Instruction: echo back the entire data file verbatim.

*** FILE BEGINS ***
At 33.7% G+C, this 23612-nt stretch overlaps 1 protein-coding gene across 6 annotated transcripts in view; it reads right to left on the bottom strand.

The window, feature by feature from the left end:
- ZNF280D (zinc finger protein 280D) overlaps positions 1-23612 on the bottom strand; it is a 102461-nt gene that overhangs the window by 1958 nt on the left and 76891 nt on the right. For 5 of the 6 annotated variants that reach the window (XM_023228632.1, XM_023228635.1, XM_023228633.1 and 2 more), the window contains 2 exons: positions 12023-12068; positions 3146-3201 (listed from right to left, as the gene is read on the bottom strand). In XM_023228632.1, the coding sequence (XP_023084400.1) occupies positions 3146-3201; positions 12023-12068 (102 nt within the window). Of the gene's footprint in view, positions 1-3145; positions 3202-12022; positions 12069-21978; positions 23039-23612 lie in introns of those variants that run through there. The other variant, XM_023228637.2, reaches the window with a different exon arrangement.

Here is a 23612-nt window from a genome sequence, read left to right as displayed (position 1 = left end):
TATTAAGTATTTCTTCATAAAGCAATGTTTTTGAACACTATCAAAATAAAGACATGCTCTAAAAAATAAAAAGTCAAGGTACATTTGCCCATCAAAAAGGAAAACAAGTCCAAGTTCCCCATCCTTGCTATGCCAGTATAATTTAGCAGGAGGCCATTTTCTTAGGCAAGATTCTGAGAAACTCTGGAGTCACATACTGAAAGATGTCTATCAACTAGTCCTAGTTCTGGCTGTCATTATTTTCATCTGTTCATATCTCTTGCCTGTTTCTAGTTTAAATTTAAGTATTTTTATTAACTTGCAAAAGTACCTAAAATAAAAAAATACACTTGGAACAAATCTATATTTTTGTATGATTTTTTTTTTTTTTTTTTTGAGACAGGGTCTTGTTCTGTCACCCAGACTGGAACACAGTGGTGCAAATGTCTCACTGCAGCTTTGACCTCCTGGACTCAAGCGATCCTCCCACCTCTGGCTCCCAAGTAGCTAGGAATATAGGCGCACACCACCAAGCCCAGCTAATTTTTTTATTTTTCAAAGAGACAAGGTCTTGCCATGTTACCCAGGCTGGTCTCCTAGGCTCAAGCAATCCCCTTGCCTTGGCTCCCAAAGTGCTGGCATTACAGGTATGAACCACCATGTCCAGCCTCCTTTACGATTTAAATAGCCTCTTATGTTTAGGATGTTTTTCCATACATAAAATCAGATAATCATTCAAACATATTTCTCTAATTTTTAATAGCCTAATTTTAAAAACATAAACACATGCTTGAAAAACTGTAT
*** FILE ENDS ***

At 33.7% G+C, this 23612-nt stretch overlaps 1 protein-coding gene across 6 annotated transcripts in view; it reads right to left on the bottom strand.

The window, feature by feature from the left end:
- ZNF280D (zinc finger protein 280D) overlaps positions 1-23612 on the bottom strand; it is a 102461-nt gene that overhangs the window by 1958 nt on the left and 76891 nt on the right. For 5 of the 6 annotated variants that reach the window (XM_023228632.1, XM_023228635.1, XM_023228633.1 and 2 more), the window contains 2 exons: positions 12023-12068; positions 3146-3201 (listed from right to left, as the gene is read on the bottom strand). In XM_023228632.1, the coding sequence (XP_023084400.1) occupies positions 3146-3201; positions 12023-12068 (102 nt within the window). Of the gene's footprint in view, positions 1-3145; positions 3202-12022; positions 12069-21978; positions 23039-23612 lie in introns of those variants that run through there. The other variant, XM_023228637.2, reaches the window with a different exon arrangement.

Here is a 23612-nt window from a genome sequence, read left to right as displayed (position 1 = left end):
TATTAAGTATTTCTTCATAAAGCAATGTTTTTGAACACTATCAAAATAAAGACATGCTCTAAAAAATAAAAAGTCAAGGTACATTTGCCCATCAAAAAGGAAAACAAGTCCAAGTTCCCCATCCTTGCTATGCCAGTATAATTTAGCAGGAGGCCATTTTCTTAGGCAAGATTCTGAGAAACTCTGGAGTCACATACTGAAAGATGTCTATCAACTAGTCCTAGTTCTGGCTGTCATTATTTTCATCTGTTCATATCTCTTGCCTGTTTCTAGTTTAAATTTAAGTATTTTTATTAACTTGCAAAAGTACCTAAAATAAAAAAATACACTTGGAACAAATCTATATTTTTGTATGATTTTTTTTTTTTTTTTTTTGAGACAGGGTCTTGTTCTGTCACCCAGACTGGAACACAGTGGTGCAAATGTCTCACTGCAGCTTTGACCTCCTGGACTCAAGCGATCCTCCCACCTCTGGCTCCCAAGTAGCTAGGAATATAGGCGCACACCACCAAGCCCAGCTAATTTTTTTATTTTTCAAAGAGACAAGGTCTTGCCATGTTACCCAGGCTGGTCTCCTAGGCTCAAGCAATCCCCTTGCCTTGGCTCCCAAAGTGCTGGCATTACAGGTATGAACCACCATGTCCAGCCTCCTTTACGATTTAAATAGCCTCTTATGTTTAGGATGTTTTTCCATACATAAAATCAGATAATCATTCAAACATATTTCTCTAATTTTTAATAGCCTAATTTTAAAAACATAAACACATGCTTGAAAAACTGTAT